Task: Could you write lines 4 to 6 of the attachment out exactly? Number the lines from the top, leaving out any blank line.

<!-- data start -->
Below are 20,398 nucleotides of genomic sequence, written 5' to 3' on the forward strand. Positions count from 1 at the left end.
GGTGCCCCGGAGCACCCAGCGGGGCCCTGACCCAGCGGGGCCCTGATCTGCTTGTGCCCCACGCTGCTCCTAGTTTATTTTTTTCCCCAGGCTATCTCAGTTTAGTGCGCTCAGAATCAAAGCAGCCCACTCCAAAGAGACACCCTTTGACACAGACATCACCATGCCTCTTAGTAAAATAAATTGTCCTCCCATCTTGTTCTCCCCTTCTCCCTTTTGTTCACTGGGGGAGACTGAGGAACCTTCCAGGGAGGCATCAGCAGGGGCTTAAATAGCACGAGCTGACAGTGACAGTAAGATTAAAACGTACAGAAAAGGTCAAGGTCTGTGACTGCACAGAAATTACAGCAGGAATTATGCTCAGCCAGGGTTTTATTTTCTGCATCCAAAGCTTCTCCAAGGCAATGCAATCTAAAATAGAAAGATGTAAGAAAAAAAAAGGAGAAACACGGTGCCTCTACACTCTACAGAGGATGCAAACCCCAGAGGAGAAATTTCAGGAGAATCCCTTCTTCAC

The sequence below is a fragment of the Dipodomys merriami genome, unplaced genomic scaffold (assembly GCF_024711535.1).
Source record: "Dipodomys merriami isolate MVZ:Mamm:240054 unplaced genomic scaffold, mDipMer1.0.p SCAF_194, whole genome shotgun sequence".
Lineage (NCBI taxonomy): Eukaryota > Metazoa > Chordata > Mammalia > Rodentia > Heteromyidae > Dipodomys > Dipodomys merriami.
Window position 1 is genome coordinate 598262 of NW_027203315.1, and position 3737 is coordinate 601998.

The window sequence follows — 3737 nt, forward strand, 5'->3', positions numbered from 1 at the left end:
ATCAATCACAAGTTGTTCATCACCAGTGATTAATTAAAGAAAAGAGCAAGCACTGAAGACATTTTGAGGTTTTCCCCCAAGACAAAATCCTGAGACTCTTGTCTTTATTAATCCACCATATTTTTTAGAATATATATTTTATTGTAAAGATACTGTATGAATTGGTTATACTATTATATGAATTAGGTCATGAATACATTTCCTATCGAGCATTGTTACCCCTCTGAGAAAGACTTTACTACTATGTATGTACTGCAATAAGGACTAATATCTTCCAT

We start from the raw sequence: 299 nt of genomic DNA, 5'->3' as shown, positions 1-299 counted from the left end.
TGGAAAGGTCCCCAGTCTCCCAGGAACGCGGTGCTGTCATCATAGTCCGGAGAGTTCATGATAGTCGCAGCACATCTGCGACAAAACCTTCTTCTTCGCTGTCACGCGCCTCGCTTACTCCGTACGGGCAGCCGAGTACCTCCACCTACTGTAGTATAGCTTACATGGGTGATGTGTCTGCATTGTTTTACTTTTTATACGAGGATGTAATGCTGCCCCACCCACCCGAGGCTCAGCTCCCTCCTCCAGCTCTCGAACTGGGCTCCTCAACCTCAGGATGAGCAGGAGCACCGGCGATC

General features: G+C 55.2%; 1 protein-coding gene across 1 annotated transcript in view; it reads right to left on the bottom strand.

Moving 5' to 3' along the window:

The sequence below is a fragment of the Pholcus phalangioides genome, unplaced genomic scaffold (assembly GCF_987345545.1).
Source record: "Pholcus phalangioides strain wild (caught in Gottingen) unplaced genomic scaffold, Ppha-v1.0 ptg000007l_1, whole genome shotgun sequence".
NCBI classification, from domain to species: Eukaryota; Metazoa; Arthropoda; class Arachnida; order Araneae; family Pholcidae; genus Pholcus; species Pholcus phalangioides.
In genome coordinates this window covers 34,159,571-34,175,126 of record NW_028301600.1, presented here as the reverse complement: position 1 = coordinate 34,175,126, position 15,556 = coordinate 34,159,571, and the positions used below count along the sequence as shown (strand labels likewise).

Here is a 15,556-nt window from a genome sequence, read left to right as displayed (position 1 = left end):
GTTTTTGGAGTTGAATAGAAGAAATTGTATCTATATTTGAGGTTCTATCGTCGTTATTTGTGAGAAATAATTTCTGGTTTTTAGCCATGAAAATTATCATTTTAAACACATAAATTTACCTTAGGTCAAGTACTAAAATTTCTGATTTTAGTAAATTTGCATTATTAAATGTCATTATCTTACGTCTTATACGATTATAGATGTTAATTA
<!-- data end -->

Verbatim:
Source record: "Dipodomys merriami isolate MVZ:Mamm:240054 unplaced genomic scaffold, mDipMer1.0.p SCAF_194, whole genome shotgun sequence".
Lineage (NCBI taxonomy): Eukaryota > Metazoa > Chordata > Mammalia > Rodentia > Heteromyidae > Dipodomys > Dipodomys merriami.
Window position 1 is genome coordinate 598262 of NW_027203315.1, and position 3737 is coordinate 601998.